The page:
The world is changing fast and to keep up you need local knowledge with global context.
By Geoff Davies*
I have a dream that…
The world – not just South Africa – turns to making the well-being of people and planet the goal of life – not financial profit.
We recognise that the three core concerns of sustainable development – society, environment and economics (or people, planet and profit!) – must be held in balance, ending the domination of economics (profit) in all our endeavours.
I have a dream for SA in 2017 that…
- We actively pursue the Biblical principles of justice and equity and overcome the gross financial inequalities found in our present economic system, with South Africa being among the most unequal in the world.
- Government implements a Basic Income Grant.
- The principles of justice and equity are applied to all of life, not only human.
- We develop Earth Jurisprudence so that all life can receive legal protection.
- We recognise that we are integrally part of the web of life and cannot survive without our life-support systems given to us by planet Earth – our only home – of which we are a part and cannot survive without the amazing diversity of life on this planet.
- Faith communities come together to provide the ethical leadership needed for our nation.
- That government works with faith communities to regain our moral compass.
- Government acts on the call for Archbishop Emeritus Desmond Tutu to be awarded South Africa’s highest civilian honour that he so richly deserves, and is able to celebrate this with the Dalai Lama in attendance.
- The ANC regains its moral values and voice to work for the good of the country and not just for the benefit of its privileged leaders.
- We turn to renewable energy and abandon the highly irresponsible plans for nuclear energy, on which the Department of Energy has already spent R220 million.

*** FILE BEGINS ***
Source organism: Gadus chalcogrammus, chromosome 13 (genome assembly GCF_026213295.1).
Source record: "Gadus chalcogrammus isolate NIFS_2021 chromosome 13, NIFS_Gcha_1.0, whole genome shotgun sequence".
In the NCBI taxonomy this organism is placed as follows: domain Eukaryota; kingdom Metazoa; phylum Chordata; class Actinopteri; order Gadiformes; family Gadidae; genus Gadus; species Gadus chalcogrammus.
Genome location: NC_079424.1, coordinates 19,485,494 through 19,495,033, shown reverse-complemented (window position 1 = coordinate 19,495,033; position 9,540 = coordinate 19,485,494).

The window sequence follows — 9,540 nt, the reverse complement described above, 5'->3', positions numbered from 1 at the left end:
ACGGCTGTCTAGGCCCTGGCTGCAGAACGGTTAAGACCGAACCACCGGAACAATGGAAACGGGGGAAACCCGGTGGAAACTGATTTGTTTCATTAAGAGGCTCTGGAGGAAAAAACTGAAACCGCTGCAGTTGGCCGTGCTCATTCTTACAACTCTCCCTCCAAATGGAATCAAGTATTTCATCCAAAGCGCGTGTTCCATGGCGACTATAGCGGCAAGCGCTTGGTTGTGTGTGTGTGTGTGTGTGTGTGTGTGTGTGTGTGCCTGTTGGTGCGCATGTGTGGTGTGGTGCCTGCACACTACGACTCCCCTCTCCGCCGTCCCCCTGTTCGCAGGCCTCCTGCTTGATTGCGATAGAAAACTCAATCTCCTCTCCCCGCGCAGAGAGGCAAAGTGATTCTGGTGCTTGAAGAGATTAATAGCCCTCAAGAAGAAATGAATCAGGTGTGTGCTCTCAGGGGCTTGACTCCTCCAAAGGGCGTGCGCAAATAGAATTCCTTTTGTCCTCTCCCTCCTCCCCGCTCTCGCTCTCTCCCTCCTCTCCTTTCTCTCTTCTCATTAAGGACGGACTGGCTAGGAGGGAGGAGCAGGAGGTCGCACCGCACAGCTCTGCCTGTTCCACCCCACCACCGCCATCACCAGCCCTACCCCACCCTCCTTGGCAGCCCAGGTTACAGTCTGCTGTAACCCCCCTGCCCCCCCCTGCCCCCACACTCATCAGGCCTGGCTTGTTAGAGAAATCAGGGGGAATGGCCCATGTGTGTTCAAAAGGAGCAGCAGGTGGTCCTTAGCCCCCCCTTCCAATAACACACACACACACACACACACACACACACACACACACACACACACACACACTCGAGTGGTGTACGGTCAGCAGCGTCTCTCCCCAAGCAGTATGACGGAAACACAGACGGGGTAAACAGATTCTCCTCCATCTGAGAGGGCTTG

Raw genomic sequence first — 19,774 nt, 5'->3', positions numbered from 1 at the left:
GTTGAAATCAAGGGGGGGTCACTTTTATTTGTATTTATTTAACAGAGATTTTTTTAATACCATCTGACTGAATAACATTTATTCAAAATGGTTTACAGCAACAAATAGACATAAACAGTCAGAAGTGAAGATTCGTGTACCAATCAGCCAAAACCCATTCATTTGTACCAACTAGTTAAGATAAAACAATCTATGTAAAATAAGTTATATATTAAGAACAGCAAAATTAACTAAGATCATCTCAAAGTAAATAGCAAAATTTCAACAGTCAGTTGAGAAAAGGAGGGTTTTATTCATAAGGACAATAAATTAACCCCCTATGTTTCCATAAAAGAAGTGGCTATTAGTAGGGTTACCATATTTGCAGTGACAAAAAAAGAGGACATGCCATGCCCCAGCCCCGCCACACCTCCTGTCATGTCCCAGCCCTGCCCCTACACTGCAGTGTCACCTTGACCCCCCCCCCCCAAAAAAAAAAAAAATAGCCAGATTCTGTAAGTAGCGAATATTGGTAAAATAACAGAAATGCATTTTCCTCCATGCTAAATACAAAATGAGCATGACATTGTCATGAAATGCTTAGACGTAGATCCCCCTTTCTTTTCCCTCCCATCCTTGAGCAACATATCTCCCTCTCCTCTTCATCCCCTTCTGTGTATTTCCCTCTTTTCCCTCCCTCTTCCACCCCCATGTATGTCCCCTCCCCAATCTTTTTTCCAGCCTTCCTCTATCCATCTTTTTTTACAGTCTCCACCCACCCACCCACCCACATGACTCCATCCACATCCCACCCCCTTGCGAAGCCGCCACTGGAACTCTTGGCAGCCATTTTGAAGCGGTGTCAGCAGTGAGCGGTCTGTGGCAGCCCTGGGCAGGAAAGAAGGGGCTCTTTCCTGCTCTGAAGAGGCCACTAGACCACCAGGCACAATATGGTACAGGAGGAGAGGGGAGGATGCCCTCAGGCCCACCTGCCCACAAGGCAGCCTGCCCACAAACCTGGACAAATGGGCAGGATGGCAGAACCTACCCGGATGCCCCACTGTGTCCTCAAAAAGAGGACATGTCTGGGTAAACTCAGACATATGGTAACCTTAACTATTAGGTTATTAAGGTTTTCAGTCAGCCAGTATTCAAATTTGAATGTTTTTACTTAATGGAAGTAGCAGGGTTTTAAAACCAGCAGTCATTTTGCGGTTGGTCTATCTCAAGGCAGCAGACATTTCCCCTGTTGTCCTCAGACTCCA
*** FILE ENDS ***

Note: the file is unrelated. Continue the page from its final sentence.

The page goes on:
- The ANC recognises the damage and danger President Zuma is putting our country in, particularly in his pursuit of a nuclear deal, and replaces him with an ethical leader who works for the good of all in our country. This must happen before he or Eskom sign a nuclear deal.
- South Africa – and the world – takes climate change seriously and weans itself off fossil fuels, recognising the damage coal mining and fracking do to the land and water resources, never mind polluting the atmosphere with the burning of fossil fuels.
- We bring about a dramatic transformation and improvement in the education of our children, so that we can at least be on a par with neighbouring countries who have far smaller budgets but far better results.
- We recognise that we have fulfilled the command to “Be fruitful and multiply, and fill the earth” (Genesis 1:28) and that we must be responsible about the number of children we bring into this world. Young women should receive a grant for NOT having a child.
- We care for our natural resources, conscious that we must pass them on to future generations. We cannot use all our resources, whether minerals or marine or forests, as if there were no next generation.
- We do our best to ensure there is no future destruction of threatened habitats and extinctions of fauna and flora. Extinction is forever. We cannot and must not be the cause of extinction of animals or plants.
- We end racism. Appointments should be made on the grounds of ability and competence. We are not competing against each other, but the world and therefore must make the best use of the many wonderful people in our country, regardless of race, colour, language, tribe or faith. This is also where education is so important and where we recognise the need for ethical leaders to mentor the next generation.
*Geoff Davies was Bishop of the Anglican Diocese of Umzimvubu in the Eastern Cape for 17 years. With the Drakensberg Mountains to the north and the Pondoland Wild Coast to the south his environmental concerns intensified. When Mr Nazir Alli of SANRAL announced his intention to build the Wild Coast N2 toll road, he became involved in the campaign to sustain the Wild Coast, an ongoing battle, intensified with the determination of the government to mine Titanium, against the expressed wishes of the local communities. On retiring in 2005 he founded the Southern African Faith Communities’ Environment Institute (SAFCEI), which is distinctive in two respects. It is multi-faith, with representatives of the major faiths of southern Africa, and brings together faith and environmentalism. The cherishing of all life is its overarching theme.
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